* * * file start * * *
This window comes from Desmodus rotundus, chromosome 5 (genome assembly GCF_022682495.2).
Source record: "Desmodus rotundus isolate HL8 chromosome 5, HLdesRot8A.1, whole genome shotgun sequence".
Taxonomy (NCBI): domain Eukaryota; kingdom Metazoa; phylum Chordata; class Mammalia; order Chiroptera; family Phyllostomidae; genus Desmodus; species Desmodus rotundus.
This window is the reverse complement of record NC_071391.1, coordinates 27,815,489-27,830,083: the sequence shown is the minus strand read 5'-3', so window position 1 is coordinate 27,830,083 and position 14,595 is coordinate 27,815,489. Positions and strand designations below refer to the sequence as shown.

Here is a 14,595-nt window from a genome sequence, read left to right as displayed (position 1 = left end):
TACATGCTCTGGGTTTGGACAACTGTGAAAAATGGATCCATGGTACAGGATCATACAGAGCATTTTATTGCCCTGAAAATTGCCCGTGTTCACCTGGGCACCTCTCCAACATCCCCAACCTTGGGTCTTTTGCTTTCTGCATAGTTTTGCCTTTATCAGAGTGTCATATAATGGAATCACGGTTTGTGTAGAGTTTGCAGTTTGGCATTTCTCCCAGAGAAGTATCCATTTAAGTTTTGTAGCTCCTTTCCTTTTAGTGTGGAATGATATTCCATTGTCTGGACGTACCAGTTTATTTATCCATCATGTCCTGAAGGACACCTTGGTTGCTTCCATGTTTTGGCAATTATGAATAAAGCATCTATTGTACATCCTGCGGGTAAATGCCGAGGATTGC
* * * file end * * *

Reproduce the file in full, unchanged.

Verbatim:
This window comes from Desmodus rotundus, chromosome 5 (genome assembly GCF_022682495.2).
Source record: "Desmodus rotundus isolate HL8 chromosome 5, HLdesRot8A.1, whole genome shotgun sequence".
Taxonomy (NCBI): domain Eukaryota; kingdom Metazoa; phylum Chordata; class Mammalia; order Chiroptera; family Phyllostomidae; genus Desmodus; species Desmodus rotundus.
This window is the reverse complement of record NC_071391.1, coordinates 27,815,489-27,830,083: the sequence shown is the minus strand read 5'-3', so window position 1 is coordinate 27,830,083 and position 14,595 is coordinate 27,815,489. Positions and strand designations below refer to the sequence as shown.

Here is a 14,595-nt window from a genome sequence, read left to right as displayed (position 1 = left end):
TACATGCTCTGGGTTTGGACAACTGTGAAAAATGGATCCATGGTACAGGATCATACAGAGCATTTTATTGCCCTGAAAATTGCCCGTGTTCACCTGGGCACCTCTCCAACATCCCCAACCTTGGGTCTTTTGCTTTCTGCATAGTTTTGCCTTTATCAGAGTGTCATATAATGGAATCACGGTTTGTGTAGAGTTTGCAGTTTGGCATTTCTCCCAGAGAAGTATCCATTTAAGTTTTGTAGCTCCTTTCCTTTTAGTGTGGAATGATATTCCATTGTCTGGACGTACCAGTTTATTTATCCATCATGTCCTGAAGGACACCTTGGTTGCTTCCATGTTTTGGCAATTATGAATAAAGCATCTATTGTACATCCTGCGGGTAAATGCCGAGGATTGC